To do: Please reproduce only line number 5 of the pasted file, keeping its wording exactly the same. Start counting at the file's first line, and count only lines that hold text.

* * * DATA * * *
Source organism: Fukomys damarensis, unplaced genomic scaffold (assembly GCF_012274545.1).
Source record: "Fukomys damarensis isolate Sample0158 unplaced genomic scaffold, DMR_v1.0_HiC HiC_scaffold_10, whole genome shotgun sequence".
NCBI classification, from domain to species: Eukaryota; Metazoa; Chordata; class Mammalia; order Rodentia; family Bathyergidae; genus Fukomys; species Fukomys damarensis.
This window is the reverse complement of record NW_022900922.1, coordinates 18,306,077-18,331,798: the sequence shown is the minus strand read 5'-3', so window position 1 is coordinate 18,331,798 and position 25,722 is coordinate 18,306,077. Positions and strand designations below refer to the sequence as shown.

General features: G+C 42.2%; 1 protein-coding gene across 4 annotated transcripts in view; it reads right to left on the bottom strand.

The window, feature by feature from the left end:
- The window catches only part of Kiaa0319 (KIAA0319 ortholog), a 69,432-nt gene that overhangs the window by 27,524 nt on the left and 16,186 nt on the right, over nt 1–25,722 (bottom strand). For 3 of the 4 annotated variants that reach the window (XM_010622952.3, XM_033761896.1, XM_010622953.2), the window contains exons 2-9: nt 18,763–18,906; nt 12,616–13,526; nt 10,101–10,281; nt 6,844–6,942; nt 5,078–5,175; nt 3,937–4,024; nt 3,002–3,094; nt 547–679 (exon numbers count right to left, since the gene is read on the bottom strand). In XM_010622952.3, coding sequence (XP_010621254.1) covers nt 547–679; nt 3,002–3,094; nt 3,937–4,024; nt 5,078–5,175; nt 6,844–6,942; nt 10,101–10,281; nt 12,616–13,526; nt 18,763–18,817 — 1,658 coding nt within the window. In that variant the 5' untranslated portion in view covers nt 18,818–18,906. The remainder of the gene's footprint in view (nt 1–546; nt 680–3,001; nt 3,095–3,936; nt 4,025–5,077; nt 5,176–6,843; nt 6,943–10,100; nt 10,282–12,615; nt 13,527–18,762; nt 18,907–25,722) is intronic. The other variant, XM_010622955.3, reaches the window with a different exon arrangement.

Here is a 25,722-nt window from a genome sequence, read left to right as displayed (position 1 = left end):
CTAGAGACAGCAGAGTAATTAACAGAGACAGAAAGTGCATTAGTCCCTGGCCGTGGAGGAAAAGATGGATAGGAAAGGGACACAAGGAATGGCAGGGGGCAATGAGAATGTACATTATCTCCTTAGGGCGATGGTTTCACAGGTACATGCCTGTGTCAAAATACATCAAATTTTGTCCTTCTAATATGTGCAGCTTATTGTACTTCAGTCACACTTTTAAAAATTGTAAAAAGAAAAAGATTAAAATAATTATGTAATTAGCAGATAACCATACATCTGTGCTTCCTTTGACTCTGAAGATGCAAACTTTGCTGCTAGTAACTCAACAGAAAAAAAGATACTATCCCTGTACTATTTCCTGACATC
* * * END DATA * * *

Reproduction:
General features: G+C 42.2%; 1 protein-coding gene across 4 annotated transcripts in view; it reads right to left on the bottom strand.